Would You Pay $1.6 Million for a Driveway?

We all know that a picture is worth a thousand words.  Well, in New Jersey, a driveway apparently is worth $1.6 Million.  So sayeth a Burlington County jury in a condemnation action involving the loss of one of three driveways at the Marlton Crossing shopping center to make way for an overpass along Route 73 at the intersection with Route 70.  Marlton Crossing, which is owned by a subsidiary of Centro Properties Group, is on southbound Route 73, about a quarter mile below the former circle at Route 70, and has more than 300,000 square feet of retail space.  It holds Champps Restaurant, Burlington Coat Factory and T.J. Maxx, among other tenants.  According to an article from the CourierPostOnline, the $63 million NJ DOT project (which began in April/2009) will replace the former circle with a Route 73 overpass, among other changes, and the former driveway is being replaced by a ramp from the overpass as part of the circle's elimination.  The driveway in question apparently has been closed for some time.

Here's a recap per articles linked to above:  the NJ DOT exercised its eminent domain authority in August/2007 to take a narrow strip of property with highway frontage that included the driveway.  (A "partial taking.")  The center's owner, Marlton Plaza Associates, did not challenge the driveway's acquisition, but sued the DOT over the value of the 10,000-square-foot parcel.  The State argued that the owner should only be compensated for the value of the land that was taken.  The owner argued that it should be compensated for the taken land and for the damages to the shopping center caused by the driveway taking ("severance damages").   With regard to the claim for severance damages, proofs included evidence from a transportation consultant for the owner indicating that the loss of the third driveway from Route 73 would have a significant negative impact on the shopping center's internal traffic flow, particularly at peak shopping periods, compromising ease of access and reducing the overall value of the shopping center.  (Hello, upcoming Holiday Season!)  According to the NREI article (first link above), the Judge agreed with the owner and ruled that the jury could consider the issue of severance damages to the shopping center, not just the value of the land taken.  Advantage, property owner.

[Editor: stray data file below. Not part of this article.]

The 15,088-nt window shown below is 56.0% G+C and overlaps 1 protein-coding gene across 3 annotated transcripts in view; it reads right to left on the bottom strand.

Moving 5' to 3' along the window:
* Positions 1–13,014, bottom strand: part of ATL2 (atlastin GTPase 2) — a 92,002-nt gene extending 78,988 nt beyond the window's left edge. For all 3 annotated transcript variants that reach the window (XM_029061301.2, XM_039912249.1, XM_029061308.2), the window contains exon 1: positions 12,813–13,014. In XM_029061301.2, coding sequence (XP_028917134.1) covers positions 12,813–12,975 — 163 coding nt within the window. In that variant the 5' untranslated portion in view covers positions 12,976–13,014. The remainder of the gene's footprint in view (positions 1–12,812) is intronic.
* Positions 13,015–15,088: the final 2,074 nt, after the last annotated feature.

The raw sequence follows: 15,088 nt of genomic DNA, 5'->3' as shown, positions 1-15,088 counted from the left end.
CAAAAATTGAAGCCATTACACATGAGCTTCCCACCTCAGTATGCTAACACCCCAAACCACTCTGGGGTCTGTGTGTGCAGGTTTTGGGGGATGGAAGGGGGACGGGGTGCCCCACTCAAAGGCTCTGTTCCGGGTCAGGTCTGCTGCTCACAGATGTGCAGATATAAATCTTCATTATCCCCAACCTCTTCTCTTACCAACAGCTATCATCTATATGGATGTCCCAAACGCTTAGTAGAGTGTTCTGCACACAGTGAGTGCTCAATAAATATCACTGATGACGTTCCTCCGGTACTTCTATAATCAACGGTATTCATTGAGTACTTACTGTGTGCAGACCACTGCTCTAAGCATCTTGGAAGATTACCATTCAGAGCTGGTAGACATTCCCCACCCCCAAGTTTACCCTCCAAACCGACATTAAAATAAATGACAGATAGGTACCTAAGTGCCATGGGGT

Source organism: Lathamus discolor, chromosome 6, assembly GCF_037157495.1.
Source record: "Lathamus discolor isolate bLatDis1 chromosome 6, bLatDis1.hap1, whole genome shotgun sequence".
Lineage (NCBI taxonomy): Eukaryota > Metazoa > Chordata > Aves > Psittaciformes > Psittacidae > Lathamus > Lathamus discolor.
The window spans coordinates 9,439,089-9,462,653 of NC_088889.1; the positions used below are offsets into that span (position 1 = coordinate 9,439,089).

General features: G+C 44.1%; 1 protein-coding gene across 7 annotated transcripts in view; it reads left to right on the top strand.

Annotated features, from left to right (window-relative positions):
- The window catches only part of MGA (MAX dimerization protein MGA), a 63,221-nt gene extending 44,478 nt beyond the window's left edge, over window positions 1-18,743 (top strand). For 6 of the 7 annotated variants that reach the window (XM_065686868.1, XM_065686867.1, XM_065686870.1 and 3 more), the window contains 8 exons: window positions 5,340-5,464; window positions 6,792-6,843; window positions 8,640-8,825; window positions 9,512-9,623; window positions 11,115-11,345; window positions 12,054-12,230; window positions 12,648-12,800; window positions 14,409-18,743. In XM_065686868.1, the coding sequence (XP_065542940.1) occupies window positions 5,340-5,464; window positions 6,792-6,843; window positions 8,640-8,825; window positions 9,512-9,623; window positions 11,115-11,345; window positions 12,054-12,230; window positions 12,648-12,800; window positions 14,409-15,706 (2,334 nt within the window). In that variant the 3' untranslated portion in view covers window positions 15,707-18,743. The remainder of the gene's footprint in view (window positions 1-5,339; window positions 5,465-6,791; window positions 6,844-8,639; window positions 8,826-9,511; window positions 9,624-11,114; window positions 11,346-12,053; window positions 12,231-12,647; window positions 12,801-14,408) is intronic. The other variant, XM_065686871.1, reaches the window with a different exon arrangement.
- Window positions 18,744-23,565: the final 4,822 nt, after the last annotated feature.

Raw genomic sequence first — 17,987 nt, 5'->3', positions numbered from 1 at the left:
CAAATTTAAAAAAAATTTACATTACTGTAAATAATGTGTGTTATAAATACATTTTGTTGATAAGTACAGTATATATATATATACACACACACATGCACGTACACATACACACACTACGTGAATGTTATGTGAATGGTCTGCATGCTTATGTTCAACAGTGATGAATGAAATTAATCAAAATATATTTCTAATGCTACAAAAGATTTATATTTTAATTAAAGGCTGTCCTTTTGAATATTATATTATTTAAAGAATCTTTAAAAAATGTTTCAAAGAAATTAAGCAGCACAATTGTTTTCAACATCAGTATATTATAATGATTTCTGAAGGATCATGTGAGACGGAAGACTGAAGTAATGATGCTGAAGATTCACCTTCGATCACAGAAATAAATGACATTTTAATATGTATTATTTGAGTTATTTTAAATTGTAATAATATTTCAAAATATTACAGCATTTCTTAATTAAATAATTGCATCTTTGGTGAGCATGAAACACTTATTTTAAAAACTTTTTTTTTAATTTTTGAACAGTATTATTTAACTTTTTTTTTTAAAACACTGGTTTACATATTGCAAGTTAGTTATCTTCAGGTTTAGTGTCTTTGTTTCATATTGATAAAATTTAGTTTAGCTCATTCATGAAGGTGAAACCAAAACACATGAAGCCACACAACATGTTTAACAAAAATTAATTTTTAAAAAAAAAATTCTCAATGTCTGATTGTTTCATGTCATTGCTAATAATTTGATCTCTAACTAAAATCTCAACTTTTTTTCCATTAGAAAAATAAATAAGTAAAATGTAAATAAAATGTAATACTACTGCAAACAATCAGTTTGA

The case is significant for several reasons:

  • As astutely pointed out by the owner's attorney in the NREI article, federal stimulus dollars have fueled a nationwide deluge of street/highway projects in which eminent domain is oftentimes used to gain right of way from private property owners.  In other words, Uncle Sam is currently footing the bill for a tremendous amount of street/highway work and you could be next, Mr. Property Owner, if you get in the way.
  • The jury award of $1.6M was 8x more than the State's last offer.  NJ DOT apparently was inflexible on its last/best offer of $194,000.00.  (The owner sought $2.25M.)
  • Getting severance damages for this partial taking was no slam-dunk.  This case involved a partial taking that resulted in a change of access to the shopping center and "access" cases are incredibly fact specific and difficult to prove.  The general rule: a NJ property owner subject to a partial taking will not be entitled to severance damages for a resultant change in access if the remaining access to the property is "reasonable."  To be entitled to severance damages, the property owner must prove that the change of access has caused a significant limitation on design options or "on-site maneuverability problems."  In this case, there were still two driveways available after the taking so the State presumably argued that the remaining access to the shopping center was reasonable.  There does not appear to have been any significant limitation on design options, so the owner's transportation consultant must have knocked it out of the park at trial. 

The State reportedly is considering its options, including an appeal.

I would hope so.

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